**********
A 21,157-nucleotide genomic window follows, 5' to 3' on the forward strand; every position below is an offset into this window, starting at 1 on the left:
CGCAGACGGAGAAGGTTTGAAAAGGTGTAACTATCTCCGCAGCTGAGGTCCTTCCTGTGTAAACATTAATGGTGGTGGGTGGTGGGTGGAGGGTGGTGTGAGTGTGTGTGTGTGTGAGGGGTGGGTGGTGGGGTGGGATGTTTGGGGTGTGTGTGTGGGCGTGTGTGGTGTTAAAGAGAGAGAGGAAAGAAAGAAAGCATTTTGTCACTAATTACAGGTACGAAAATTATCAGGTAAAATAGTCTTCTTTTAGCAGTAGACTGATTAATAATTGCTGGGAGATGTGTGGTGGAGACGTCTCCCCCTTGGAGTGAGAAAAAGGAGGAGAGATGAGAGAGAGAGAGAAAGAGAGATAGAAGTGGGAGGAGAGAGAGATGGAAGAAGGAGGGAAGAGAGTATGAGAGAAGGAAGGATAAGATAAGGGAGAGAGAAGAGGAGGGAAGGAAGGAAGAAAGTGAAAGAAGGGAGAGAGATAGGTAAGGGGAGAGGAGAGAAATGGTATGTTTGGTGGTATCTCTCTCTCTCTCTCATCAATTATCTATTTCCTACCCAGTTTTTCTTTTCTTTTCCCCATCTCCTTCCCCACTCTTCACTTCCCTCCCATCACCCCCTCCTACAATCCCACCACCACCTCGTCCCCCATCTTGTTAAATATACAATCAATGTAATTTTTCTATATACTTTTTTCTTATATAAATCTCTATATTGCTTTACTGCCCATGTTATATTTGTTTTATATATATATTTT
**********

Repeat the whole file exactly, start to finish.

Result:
A 21,157-nucleotide genomic window follows, 5' to 3' on the forward strand; every position below is an offset into this window, starting at 1 on the left:
CGCAGACGGAGAAGGTTTGAAAAGGTGTAACTATCTCCGCAGCTGAGGTCCTTCCTGTGTAAACATTAATGGTGGTGGGTGGTGGGTGGAGGGTGGTGTGAGTGTGTGTGTGTGTGAGGGGTGGGTGGTGGGGTGGGATGTTTGGGGTGTGTGTGTGGGCGTGTGTGGTGTTAAAGAGAGAGAGGAAAGAAAGAAAGCATTTTGTCACTAATTACAGGTACGAAAATTATCAGGTAAAATAGTCTTCTTTTAGCAGTAGACTGATTAATAATTGCTGGGAGATGTGTGGTGGAGACGTCTCCCCCTTGGAGTGAGAAAAAGGAGGAGAGATGAGAGAGAGAGAGAAAGAGAGATAGAAGTGGGAGGAGAGAGAGATGGAAGAAGGAGGGAAGAGAGTATGAGAGAAGGAAGGATAAGATAAGGGAGAGAGAAGAGGAGGGAAGGAAGGAAGAAAGTGAAAGAAGGGAGAGAGATAGGTAAGGGGAGAGGAGAGAAATGGTATGTTTGGTGGTATCTCTCTCTCTCTCTCATCAATTATCTATTTCCTACCCAGTTTTTCTTTTCTTTTCCCCATCTCCTTCCCCACTCTTCACTTCCCTCCCATCACCCCCTCCTACAATCCCACCACCACCTCGTCCCCCATCTTGTTAAATATACAATCAATGTAATTTTTCTATATACTTTTTTCTTATATAAATCTCTATATTGCTTTACTGCCCATGTTATATTTGTTTTATATATATATTTT